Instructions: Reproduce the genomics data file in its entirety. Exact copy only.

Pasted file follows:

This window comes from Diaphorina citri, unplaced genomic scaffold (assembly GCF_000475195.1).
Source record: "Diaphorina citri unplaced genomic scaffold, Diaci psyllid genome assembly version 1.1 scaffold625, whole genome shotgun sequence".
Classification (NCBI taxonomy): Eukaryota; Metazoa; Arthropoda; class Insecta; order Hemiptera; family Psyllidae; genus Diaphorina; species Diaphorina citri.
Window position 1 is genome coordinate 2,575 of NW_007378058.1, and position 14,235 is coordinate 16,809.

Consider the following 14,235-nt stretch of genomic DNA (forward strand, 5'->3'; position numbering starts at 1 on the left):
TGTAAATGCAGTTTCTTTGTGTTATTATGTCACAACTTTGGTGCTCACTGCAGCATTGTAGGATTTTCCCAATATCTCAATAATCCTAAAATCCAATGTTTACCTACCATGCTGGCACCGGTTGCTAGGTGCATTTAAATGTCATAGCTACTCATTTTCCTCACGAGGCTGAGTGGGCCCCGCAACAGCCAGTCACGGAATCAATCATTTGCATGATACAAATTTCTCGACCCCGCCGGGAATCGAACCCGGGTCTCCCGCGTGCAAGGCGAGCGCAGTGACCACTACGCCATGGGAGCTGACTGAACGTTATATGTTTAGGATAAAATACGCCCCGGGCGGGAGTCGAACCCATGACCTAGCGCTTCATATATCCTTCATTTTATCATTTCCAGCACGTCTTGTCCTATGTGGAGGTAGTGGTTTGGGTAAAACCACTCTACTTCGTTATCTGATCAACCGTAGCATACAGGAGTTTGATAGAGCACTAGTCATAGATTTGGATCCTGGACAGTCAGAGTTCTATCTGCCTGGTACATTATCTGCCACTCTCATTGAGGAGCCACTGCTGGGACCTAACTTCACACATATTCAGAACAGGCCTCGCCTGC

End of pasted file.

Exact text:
This window comes from Diaphorina citri, unplaced genomic scaffold (assembly GCF_000475195.1).
Source record: "Diaphorina citri unplaced genomic scaffold, Diaci psyllid genome assembly version 1.1 scaffold625, whole genome shotgun sequence".
Classification (NCBI taxonomy): Eukaryota; Metazoa; Arthropoda; class Insecta; order Hemiptera; family Psyllidae; genus Diaphorina; species Diaphorina citri.
Window position 1 is genome coordinate 2,575 of NW_007378058.1, and position 14,235 is coordinate 16,809.

Consider the following 14,235-nt stretch of genomic DNA (forward strand, 5'->3'; position numbering starts at 1 on the left):
TGTAAATGCAGTTTCTTTGTGTTATTATGTCACAACTTTGGTGCTCACTGCAGCATTGTAGGATTTTCCCAATATCTCAATAATCCTAAAATCCAATGTTTACCTACCATGCTGGCACCGGTTGCTAGGTGCATTTAAATGTCATAGCTACTCATTTTCCTCACGAGGCTGAGTGGGCCCCGCAACAGCCAGTCACGGAATCAATCATTTGCATGATACAAATTTCTCGACCCCGCCGGGAATCGAACCCGGGTCTCCCGCGTGCAAGGCGAGCGCAGTGACCACTACGCCATGGGAGCTGACTGAACGTTATATGTTTAGGATAAAATACGCCCCGGGCGGGAGTCGAACCCATGACCTAGCGCTTCATATATCCTTCATTTTATCATTTCCAGCACGTCTTGTCCTATGTGGAGGTAGTGGTTTGGGTAAAACCACTCTACTTCGTTATCTGATCAACCGTAGCATACAGGAGTTTGATAGAGCACTAGTCATAGATTTGGATCCTGGACAGTCAGAGTTCTATCTGCCTGGTACATTATCTGCCACTCTCATTGAGGAGCCACTGCTGGGACCTAACTTCACACATATTCAGAACAGGCCTCGCCTGC